Desiree Alaniz 2017-03-09 12:44:11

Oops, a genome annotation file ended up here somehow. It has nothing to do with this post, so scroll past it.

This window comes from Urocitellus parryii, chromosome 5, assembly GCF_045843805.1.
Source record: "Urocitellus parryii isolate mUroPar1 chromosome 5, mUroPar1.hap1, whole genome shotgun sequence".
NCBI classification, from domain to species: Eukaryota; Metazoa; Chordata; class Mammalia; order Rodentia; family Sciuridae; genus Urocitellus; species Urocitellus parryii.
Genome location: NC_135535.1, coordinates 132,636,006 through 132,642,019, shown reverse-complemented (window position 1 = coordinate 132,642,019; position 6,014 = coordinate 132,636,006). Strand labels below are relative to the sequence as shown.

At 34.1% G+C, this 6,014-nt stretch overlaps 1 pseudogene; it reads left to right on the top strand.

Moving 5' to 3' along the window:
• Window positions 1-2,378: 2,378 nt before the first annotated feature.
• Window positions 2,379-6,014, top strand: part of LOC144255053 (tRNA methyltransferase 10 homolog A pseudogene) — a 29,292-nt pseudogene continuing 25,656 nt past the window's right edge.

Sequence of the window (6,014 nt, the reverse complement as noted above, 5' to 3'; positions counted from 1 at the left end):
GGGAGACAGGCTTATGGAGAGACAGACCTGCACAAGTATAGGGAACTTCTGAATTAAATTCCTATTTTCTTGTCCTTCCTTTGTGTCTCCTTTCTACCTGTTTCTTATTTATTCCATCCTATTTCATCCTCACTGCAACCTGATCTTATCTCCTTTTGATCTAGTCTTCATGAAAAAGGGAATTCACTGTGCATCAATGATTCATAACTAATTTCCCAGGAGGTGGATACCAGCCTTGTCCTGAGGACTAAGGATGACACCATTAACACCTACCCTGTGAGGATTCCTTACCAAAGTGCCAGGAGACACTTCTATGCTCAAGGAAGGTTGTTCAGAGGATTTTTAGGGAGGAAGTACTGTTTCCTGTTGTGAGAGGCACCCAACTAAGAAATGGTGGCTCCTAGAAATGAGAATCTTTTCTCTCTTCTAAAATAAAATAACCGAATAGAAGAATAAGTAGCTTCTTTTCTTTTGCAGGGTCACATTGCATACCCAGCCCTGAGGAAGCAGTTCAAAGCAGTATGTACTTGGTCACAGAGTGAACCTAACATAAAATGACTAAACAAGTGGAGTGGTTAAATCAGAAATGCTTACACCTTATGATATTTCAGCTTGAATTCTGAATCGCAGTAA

Our profession and institutions are currently responding to calls for greater inclusion and diversity among our ranks and in our collections. Specific attention has been focused on developing ways to attract and retain racial and ethnic minorities at the graduate and professional levels, and these diversity initiatives have more structural support and visibility than ever before. But what does it mean to recruit for “diversity,” and how does our understanding of the term shape our ability to actually make our profession more inclusive and better fulfill our values of access and use? More specifically, what do we talk about when we talk about “diversity in archives”? Changing the Framework of “Diversity” We know that archives are an overwhelmingly white profession. (1) Although this is widely recognized as an issue, there is relatively little conversation about how this has structured our relationships with colleagues and collections in exclusionary ways. Instead, the framework of “diversity” has been used to describe the need for greater inclusion of minorities in what is assumed to be a neutral set of professional practices. Diversity, in this context, is used to discuss the need to bring more people who are “not like us” into majority-white spaces. By framing lack of representation as a numbers issue, we avoid engaging with how hundreds of years of structural racism have shaped our profession, particularly in ways that impact our ability to recruit and support people of color entering and advancing within the profession. Diversity frameworks fall short of their intentions by narrowly recruiting for superficial forms of difference. Recruitment initiatives have been an important part of diversity approaches, and are successful to the extent that they support a number of students in being able to afford access to graduate education (myself included). However, diversity initiatives recruit individuals in an effort to address a systemic issue of underrepresentation. As April Hatchock discussed in her essay “White Librarianship in Blackface,” requirements for diversity scholarships in LIS also utilize white, middle-class ideas about education and work experiences that simply do not hold for members of economically and racially marginalized communities. (2) These initiatives place the burden on marginalized students and professionals to bring more diversity into the profession through their presence, and do not restructure the exclusionary environments that students and practitioners of color face in academic and professional environments. One of the most pervasive forms of oppression experienced by members of our profession in majority-white spaces is the normalization of microaggressions from colleagues and patrons. Microaggressions are defined as everyday verbal or nonverbal comments that communicate hostile, derogatory, or negative messages towards members of marginalized groups. Microaggressions are such a pervasive problem within LIS environments that there is a blog and zine specifically dedicated to documenting these experiences among students and professionals: http://lismicroaggressions.tumblr.com. The blog is important not only as a way for practitioners to articulate these incidents, but also as testimony to the ways in which racial oppression is perpetuated at the individual, and many times unconscious, level. Particularly when experienced by students and entry-level workers, where a significant power imbalance is at play in interactions with instructors and supervisors, there are few mechanisms for reporting such incidents that ensure that the individual will be taken seriously and not face negative repercussions. Implicit in acts of microaggression is the assumption of white perspectives as the norm, with people of color understood through the prism of racial stereotypes. Moving from Specialization to Standard Practice Ultimately, using “diversity” as our guiding framework in our academic programs, professional organizations, and workplaces has little value if it fails to address the actual conditions of marginalized people already in the field. As individuals, we must take the first step by educating ourselves on how systemic forms of oppression create positions of privilege and disadvantage, and how our own positions within these systems inform the assumptions we make about our profession, colleagues, collections, and users. Particularly for those of us who are white and/or economically privileged, we must use this privilege to create spaces for marginalized voices and to promote alternative ways of working and learning in our field. We can also seek out staff diversity and social justice training in our institutions, and advocate for their implementation where they are not already present. Online spaces like CritLib (critlib.org) and recurring Tuesday Twitter chats (using the hashtag #critlib, short for Critical Librarianship) provide ways to connect with other critically-minded practitioners. In the Library with the Lead Pipe (http://inthelibrarywiththeleadpipe.org) is a biweekly peer-reviewed journal and another resource for current discussions of anti-oppression work in librarianship and archives. Most importantly, we must center anti-oppression and social justice frameworks in guiding our personal and professional labors, not as a specialization, but as intrinsic to our work. Social justice frameworks for archival practice can include critical examination of our professional recruitment, appraisal, description and access procedures, and thinking critically about our roles in perpetuating or resisting exclusionary practices in our work. Although social justice and diversity are part of SAA’s strategic priorities and included as planks in some LIS programs, these topics are too often treated as specializations in our work rather than fundamental to all levels of archival practices. Thinking beyond diversity, we can begin to understand ways to create space within our profession where people from a variety of backgrounds are assumed to have value and to belong within our professional community. This goes beyond racial demographics to the core of how our efforts to address marginalization can unintentionally recreate them. Truly inclusive conversations and environments will move the burden of addressing diversity from people of color onto our largely white institutions and those who hold various forms of privilege within them. This is both a personal and a professional project for all of us, requiring reflection on how our positions shape our work as archivists and active participants in the culture of memory. Notes This article originally appeared in the New England Archivists’ NEA Newsletter 43:2 (April 2016) under the column “Who’s Missing from This Table?” on pages 8–9. Visit http://www.newenglandarchivists.org/newsletters. (1) Walch, Victoria Irons, comp., “ACENSUS: Archival Census & Education Needs Survey in the United States” in The American Archivist 69:2 (2006),* http://www2.archivists.org/sites/all/files/ACENSUS-Final.pdf. (2) Hathcock, April, “White Librarianship in Blackface: Diversity Initiatives in LIS,” In the Library with the Leadpipe (October 7, 2015).